I was recently reading the title poem from Angel C. Dye's Breathe (2021), and I started thinking about the convergence of ideas and artistic worlds that make a piece like this one possible. The kinds of poetry. The discussions and debates about black women and girls. The recognition of unconventional figures. The acknowledgement of inner struggles. All that in one black poem.
On the one hand, the spirit of the poem connects to spoken word--the repetitions, the hook, the alliteration, and the subject matter. At the same time, I encountered the work in this book of distinctly literary poems. Dye is versatile like that.
The poem is comprised of five parts, each beginning with a common refrain: "I breathe for black girls / who came to the realization that they were black girls / by being told it was the wrong thing to be," and "I breathe for black girls who names we gotta chant and march for / to make they remembered," and later, "I breathe for black girls who unconventional."
Each section addresses different kinds of black girls and women. Remember Margaret Walker's famous poem "For My People"? Well, here, Dye is offering that, but for black girls. She connects the dots among all these different folks.
Early on, Dye notes that she's breathing for those who "Don't know whether they deaf or insane / from the screams slamming doors in the hallways of they minds." Here, the considerations of black women's mental health took me back to the coverage of that subject in Jae Nichelle's "Friends with Benefits." Dye, Jae Nichelle, and many others are taking us in new directions within black poetry along those lines.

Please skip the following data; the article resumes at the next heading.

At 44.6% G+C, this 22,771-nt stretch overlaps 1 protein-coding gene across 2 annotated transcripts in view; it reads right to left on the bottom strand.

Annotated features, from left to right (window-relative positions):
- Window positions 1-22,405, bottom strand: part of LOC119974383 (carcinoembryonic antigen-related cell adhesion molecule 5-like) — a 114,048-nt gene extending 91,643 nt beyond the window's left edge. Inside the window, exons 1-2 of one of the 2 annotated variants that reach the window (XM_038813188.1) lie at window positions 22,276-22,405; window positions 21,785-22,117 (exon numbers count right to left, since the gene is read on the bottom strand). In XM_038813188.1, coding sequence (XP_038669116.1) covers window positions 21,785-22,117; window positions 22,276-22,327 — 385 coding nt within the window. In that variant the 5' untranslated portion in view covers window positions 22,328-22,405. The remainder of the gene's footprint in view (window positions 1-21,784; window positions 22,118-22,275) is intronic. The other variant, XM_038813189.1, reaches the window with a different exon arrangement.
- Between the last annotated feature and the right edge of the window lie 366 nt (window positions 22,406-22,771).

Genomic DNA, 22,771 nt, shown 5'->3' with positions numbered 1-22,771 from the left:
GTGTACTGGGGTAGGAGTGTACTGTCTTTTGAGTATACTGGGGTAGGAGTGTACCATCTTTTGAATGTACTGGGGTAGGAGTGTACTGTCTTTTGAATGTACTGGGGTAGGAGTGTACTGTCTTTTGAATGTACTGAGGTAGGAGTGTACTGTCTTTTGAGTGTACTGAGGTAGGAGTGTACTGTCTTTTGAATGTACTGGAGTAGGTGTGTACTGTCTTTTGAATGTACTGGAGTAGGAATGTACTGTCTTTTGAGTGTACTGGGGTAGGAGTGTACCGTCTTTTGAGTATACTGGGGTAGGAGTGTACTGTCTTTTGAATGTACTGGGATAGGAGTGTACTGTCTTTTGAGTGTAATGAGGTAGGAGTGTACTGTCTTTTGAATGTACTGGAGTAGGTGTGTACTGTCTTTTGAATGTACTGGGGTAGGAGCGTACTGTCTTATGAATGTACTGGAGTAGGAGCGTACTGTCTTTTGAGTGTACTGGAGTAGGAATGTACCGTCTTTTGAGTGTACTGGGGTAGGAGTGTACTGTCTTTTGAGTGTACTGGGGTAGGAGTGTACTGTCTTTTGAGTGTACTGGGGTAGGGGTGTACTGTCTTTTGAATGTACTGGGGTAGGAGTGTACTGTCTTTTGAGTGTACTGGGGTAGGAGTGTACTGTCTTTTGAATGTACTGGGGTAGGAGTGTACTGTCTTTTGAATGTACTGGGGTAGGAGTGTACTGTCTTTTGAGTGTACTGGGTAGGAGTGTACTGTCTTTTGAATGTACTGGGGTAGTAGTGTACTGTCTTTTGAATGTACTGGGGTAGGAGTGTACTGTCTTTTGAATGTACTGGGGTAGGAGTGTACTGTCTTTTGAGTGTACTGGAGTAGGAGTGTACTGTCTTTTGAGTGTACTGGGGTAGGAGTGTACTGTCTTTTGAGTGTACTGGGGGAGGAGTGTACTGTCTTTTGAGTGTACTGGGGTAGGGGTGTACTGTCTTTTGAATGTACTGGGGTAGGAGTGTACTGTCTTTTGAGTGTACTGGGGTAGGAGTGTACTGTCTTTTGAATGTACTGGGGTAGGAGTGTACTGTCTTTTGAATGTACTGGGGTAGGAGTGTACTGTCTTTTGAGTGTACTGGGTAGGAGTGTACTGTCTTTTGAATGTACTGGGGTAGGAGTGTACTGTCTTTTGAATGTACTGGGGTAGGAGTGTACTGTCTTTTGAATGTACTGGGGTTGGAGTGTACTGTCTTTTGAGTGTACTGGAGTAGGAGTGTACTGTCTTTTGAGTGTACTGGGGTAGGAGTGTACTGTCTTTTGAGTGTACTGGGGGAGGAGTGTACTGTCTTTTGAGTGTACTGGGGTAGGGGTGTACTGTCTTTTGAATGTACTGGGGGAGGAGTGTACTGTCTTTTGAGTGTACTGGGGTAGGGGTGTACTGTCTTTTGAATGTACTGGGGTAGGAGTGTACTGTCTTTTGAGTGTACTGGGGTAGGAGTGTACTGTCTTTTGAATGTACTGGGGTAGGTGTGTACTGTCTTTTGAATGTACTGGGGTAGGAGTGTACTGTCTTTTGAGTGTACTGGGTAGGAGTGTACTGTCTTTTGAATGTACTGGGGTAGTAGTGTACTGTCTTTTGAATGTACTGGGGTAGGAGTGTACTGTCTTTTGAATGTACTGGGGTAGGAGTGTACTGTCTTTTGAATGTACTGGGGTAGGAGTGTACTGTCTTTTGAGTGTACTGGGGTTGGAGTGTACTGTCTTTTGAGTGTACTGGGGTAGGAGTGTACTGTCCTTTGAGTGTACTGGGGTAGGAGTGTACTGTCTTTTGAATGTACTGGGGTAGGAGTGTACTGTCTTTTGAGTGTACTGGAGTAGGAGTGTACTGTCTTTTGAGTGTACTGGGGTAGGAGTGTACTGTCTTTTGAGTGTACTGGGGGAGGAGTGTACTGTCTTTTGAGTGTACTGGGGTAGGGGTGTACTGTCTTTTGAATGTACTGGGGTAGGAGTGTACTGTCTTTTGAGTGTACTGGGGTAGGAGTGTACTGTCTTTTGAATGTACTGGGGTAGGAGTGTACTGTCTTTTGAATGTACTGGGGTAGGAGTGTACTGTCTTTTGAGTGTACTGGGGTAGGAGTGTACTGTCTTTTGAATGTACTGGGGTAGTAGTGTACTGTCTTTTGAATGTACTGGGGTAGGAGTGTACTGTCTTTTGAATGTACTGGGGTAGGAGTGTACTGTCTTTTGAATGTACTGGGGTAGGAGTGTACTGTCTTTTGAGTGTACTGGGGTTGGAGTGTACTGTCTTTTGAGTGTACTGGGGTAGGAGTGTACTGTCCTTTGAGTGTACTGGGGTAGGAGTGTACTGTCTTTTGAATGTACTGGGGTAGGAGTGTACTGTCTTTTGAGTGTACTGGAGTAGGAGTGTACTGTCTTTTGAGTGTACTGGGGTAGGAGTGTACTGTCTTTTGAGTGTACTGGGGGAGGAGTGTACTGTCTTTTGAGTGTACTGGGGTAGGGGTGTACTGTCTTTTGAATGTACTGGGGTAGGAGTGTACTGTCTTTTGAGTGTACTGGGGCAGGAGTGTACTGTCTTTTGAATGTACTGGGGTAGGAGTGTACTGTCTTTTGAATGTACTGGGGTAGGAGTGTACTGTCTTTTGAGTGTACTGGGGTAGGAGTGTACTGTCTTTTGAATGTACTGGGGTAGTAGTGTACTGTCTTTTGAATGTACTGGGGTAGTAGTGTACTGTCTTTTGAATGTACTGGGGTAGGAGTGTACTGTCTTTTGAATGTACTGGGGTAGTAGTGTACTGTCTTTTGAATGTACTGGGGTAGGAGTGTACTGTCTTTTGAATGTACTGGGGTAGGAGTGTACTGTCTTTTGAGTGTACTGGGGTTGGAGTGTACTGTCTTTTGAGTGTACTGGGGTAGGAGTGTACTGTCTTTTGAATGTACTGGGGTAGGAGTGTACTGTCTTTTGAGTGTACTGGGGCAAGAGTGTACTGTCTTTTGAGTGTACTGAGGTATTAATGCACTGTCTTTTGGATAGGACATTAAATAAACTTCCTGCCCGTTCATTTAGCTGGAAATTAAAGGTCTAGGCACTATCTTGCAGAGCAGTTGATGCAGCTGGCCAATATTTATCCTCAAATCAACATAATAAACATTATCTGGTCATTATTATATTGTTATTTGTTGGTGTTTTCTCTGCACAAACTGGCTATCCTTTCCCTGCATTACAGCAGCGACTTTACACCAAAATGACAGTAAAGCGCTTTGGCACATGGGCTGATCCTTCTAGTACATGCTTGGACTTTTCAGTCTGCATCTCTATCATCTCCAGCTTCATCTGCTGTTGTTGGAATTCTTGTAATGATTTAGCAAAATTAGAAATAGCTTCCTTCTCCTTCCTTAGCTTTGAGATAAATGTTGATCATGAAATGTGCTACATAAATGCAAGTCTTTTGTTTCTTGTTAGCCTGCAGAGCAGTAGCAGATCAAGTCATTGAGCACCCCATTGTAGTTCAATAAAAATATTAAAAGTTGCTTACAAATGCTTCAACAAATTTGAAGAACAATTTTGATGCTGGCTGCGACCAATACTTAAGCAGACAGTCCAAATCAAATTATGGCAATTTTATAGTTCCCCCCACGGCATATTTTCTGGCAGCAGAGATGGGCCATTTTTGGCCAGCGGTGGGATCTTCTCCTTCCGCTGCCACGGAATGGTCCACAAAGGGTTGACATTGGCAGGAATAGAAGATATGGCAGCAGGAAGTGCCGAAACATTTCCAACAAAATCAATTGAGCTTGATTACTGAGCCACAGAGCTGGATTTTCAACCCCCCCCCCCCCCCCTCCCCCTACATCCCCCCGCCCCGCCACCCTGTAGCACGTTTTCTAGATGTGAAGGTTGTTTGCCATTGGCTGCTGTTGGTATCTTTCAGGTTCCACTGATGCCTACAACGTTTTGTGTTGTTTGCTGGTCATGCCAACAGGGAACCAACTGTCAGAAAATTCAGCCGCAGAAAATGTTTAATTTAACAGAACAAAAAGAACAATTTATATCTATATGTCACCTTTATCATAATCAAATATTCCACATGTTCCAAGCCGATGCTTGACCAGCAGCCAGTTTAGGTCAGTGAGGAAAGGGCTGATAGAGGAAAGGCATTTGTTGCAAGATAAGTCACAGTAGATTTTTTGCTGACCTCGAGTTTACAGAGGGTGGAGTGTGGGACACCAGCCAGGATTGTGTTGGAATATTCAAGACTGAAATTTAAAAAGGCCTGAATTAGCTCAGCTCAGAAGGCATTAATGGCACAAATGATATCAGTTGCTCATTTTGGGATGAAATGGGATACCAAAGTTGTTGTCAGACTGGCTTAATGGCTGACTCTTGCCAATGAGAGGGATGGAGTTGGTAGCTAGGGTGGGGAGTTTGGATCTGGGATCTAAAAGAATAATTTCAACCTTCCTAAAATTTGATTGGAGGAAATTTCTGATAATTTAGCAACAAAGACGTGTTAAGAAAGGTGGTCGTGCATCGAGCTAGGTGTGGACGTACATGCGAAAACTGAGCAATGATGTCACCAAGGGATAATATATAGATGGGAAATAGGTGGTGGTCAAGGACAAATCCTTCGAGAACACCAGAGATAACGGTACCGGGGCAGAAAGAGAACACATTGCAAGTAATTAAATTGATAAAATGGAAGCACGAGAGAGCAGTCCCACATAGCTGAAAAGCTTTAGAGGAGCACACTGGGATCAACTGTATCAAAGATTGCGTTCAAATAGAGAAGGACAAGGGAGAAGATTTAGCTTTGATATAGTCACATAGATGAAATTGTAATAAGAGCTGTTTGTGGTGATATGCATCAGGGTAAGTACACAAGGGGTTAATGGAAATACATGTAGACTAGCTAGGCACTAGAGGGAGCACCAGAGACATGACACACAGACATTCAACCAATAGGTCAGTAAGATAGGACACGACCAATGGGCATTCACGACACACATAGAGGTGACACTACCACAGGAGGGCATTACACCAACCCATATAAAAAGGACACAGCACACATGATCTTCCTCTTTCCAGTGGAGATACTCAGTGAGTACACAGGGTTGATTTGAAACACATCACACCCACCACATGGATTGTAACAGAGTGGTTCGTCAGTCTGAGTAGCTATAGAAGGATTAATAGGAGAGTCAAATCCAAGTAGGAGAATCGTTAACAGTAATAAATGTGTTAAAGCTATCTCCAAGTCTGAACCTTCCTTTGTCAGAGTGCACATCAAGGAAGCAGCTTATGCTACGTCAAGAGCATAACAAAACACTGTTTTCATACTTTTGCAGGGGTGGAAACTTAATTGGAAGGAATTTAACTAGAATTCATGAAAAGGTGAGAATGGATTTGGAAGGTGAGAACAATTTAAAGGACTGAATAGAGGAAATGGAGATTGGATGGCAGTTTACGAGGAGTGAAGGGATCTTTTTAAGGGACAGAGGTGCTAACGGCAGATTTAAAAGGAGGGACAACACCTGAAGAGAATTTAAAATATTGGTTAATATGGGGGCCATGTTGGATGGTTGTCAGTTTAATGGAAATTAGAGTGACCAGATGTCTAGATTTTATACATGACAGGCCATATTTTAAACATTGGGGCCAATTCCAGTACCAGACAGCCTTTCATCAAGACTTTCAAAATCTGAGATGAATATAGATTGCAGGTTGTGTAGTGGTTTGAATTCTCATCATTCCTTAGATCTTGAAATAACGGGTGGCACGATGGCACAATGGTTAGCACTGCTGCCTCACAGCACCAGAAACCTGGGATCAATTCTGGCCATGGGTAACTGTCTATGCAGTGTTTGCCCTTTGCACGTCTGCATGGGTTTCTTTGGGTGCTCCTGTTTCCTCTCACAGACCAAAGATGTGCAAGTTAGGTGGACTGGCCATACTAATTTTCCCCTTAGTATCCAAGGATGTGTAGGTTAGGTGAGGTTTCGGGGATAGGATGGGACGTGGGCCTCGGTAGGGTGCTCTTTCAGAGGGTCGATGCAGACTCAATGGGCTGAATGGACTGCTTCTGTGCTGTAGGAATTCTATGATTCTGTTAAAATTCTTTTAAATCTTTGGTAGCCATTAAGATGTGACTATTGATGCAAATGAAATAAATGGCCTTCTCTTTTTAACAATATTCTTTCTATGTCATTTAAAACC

Dye takes up the topics of mental health and healing a little more in other poems, notably with her piece "Resisting Self-Diagnosis on the Road to Healing." The poem includes several directives, opening with an important one: "The first thing to remember is to forget / the word crazy." That line had me trying to remind myself of so many other words to forget as well. Hey, that's another story.
"Breathe" is by a poet who looks at, sees, hears, listens to, studies, communes with, and continuously thinks about black women. It's a poem by someone who envisions speaking to and being heard by black women. These qualities of subject and audience are noteworthy.
You'd be surprised at how many poets and poems overlook black women audiences. We know of many black women poets, and we know of many award-winning ones. Yes. But what I'm saying is that we have fewer poems for (representing) and for (directed at) black women in the way offered here by Dye.Related: